Pop up shops stormed on to our high streets a few years ago. What some people thought would be a flash in the pan, a temporary answer to the temporary glitch in the economy, have stayed. Even as the economy looks to improve, the pop up shops has not quite seen its day just yet.
And no surprise when you consider the top 5 reasons why brands – established and start-ups – gain when they create a pop up shop experience for their customers. With branding and marketing material available at competitive prices from printers such as Colour Graphics, any sized business can successful revitalise sales and garner interest in their products with a pop up store.
And the future is looking rosy for pop up shops and here’s why:
1. Cheap & Competitive
There is no denying that pop up shops have the financial edge in the competitive retail market place as the overheads can be incredibly low. Empty shops on the high street are not good for the community, the landlord or the local council thus, many landlords are being encouraged to rent out shop space for short periods of time, and at competitive rates. As a result, many local authorities are also offering significant discount on business rates too.
But, pop up shops are not just a rent a shop for 3 months. Many shop owners and brands are realising that renting a small amount of space within their shop is a great way of increasing foot fall and impact on their brand. Choosing their in store partners wisely, with products that compliment theirs, and in a similar price is a great way of sharing the rent for a while too. Known as brandscaping, it is about creating partnerships with like-minded brands that are not direct competitors.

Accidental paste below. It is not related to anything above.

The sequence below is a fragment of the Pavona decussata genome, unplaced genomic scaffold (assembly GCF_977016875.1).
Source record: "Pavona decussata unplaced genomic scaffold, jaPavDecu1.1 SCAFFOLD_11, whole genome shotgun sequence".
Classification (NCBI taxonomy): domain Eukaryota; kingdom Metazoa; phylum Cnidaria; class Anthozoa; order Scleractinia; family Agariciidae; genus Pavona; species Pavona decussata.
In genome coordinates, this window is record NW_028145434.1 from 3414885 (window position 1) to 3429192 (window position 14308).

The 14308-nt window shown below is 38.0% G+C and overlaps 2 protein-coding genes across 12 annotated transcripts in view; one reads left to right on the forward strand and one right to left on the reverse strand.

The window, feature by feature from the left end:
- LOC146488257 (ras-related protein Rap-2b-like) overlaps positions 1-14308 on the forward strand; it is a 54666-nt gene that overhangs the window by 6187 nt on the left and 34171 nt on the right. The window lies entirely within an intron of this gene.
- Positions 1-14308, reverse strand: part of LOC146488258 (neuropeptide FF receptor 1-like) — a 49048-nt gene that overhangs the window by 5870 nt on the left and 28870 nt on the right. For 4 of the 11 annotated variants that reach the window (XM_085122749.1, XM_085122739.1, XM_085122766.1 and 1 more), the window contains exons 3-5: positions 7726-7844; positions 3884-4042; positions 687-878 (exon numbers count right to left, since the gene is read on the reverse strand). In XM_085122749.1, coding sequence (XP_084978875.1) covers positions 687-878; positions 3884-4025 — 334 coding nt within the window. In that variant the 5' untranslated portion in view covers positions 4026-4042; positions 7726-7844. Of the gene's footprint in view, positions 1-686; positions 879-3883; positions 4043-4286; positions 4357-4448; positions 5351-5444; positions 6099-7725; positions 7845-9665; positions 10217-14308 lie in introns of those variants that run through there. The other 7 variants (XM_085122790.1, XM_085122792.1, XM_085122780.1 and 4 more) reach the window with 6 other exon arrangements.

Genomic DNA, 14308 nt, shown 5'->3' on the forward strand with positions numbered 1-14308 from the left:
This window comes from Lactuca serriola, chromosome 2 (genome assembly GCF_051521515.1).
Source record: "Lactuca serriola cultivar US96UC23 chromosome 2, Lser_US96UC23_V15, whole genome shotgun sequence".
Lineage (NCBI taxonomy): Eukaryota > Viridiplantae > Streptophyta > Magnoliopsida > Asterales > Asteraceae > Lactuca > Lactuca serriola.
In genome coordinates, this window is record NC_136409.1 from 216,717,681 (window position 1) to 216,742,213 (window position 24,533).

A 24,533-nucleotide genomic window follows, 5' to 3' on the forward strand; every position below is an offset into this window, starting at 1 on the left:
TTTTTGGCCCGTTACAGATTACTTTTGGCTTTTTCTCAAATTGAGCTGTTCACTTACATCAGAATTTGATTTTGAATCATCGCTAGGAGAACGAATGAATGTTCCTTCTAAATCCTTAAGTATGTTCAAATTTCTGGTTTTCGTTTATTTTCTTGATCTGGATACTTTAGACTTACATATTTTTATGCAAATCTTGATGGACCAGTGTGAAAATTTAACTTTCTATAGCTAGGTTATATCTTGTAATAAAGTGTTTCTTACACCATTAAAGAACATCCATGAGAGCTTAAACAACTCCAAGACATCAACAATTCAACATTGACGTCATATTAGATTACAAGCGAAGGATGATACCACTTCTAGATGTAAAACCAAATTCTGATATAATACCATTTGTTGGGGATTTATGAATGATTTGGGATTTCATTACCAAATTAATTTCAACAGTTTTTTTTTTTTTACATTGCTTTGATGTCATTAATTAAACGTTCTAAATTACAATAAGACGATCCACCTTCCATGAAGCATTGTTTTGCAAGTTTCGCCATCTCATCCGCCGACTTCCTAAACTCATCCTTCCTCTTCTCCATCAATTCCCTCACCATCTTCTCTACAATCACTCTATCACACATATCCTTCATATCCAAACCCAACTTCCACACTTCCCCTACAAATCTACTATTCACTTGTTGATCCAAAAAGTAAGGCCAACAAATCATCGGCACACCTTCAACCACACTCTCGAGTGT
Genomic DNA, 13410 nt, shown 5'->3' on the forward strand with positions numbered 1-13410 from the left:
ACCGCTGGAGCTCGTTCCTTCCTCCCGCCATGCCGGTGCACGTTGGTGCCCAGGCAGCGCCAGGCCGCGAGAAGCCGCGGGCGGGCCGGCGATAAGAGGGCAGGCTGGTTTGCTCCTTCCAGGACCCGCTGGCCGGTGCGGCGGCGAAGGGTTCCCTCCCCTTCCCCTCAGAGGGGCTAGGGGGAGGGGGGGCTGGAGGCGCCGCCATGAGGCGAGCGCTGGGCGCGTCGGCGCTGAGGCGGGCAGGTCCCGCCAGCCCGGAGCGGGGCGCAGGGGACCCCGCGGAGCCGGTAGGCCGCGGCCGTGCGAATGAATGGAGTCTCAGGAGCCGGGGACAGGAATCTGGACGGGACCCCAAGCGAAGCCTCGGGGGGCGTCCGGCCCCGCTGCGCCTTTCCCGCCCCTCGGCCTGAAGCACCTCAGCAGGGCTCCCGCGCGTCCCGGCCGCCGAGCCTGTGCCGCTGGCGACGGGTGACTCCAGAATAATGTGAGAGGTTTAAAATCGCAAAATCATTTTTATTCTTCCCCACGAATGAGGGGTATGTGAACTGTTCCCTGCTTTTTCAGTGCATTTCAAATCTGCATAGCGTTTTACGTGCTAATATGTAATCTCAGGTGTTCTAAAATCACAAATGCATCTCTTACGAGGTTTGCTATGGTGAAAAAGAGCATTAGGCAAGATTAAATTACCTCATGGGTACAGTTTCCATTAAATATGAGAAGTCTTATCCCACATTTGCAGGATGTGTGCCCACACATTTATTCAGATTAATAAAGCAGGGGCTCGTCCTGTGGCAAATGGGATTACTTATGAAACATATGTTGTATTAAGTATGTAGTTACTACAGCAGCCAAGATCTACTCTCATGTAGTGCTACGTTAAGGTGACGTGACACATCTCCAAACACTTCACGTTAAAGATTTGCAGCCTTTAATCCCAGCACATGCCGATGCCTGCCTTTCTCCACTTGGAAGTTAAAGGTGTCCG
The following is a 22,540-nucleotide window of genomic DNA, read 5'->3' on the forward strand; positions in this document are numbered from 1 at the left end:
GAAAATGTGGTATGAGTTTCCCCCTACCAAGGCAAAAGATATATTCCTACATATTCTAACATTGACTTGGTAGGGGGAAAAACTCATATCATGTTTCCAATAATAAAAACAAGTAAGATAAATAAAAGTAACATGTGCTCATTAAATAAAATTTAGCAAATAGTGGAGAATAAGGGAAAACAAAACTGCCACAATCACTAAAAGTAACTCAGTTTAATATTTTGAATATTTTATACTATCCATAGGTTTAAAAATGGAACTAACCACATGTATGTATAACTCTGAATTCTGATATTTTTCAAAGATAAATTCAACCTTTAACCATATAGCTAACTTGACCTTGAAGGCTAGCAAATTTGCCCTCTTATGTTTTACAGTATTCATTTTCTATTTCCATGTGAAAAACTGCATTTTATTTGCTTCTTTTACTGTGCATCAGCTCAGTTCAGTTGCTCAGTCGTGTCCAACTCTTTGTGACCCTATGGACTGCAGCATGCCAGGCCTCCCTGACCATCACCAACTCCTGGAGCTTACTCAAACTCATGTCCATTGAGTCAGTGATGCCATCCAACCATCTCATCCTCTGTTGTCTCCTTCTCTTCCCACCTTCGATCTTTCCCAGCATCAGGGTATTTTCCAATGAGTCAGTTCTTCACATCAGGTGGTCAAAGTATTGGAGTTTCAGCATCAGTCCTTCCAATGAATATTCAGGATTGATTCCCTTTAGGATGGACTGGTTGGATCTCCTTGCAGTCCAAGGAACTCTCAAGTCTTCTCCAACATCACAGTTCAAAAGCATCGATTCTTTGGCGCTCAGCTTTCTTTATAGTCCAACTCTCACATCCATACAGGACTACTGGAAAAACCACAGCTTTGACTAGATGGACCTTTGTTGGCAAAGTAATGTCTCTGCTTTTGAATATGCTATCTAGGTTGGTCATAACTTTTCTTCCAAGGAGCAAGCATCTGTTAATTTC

2. Combine a deadline and events to create an experience
If you think that pop up shops are just about flinging open the doors and waiting for the masses to arrive, think again. The concept has slightly more class than that.
Pop up shops are an experience, as well as a great selling vehicle to shift surplus stock, or have a warehouse clearance. Telling the masses you are only going to be in town for x number of weeks or months is one way of getting attention.
Adding events to your store – anything from daily competitions to win a fabulous treats to a glitzy fashion show – is also one way of creating a buzz around your brand and pop up store.
The beauty of the pop up store is the fact that it can also be nomadic. There are many agencies across the country that specialise in gathering together all possible venues and locations for short term leases.
And so, if you have always wanted to try your brand in a big city then now is your chance. Or, it may be that you want to take your brand to further, outlying areas. The movability of the pop up shop is something that many established businesses enjoy, just as much as a new start up hedging their bets. The very fact that there is no buying in to long term contracts is revolutionising the high street, making it a far more competitive place.
The movability of the pop up shop is one facet of a business model that is essentially versatile beyond the wildest dreams of retailers only a few years ago.
However, this versatility moves beyond the being able to move from town to city and back again. The nature of the shop is such that you can spend as little or not as you want on the interior décor of the shop. Many brands have created a whole sub-brand, tagged on to their main image when it comes to the pop up store experience.
In this case, although the location and timing of the shop is temporary, the range of signage and posters that can be used to deck out the interior is staggering.
And herein lies the secret of success of the pop up shop – the creative nature of a business model with which you can be as different, unique and creative as you want. There have been some outstanding successes of established brands creating a human face to their company – take a look at the Google shop on Tottenham Court Road. Rather than taking a punt and possibly losing money on setting up their own pop up shop, they piggy backed with another major retailer and reaped the rewards.
The creativity behind pop up shops could be the very thing that saves the high street from further decline. How we shop has changed and it won’t be changing back any time soon. Thus, the high street needs to morph and find a new niche.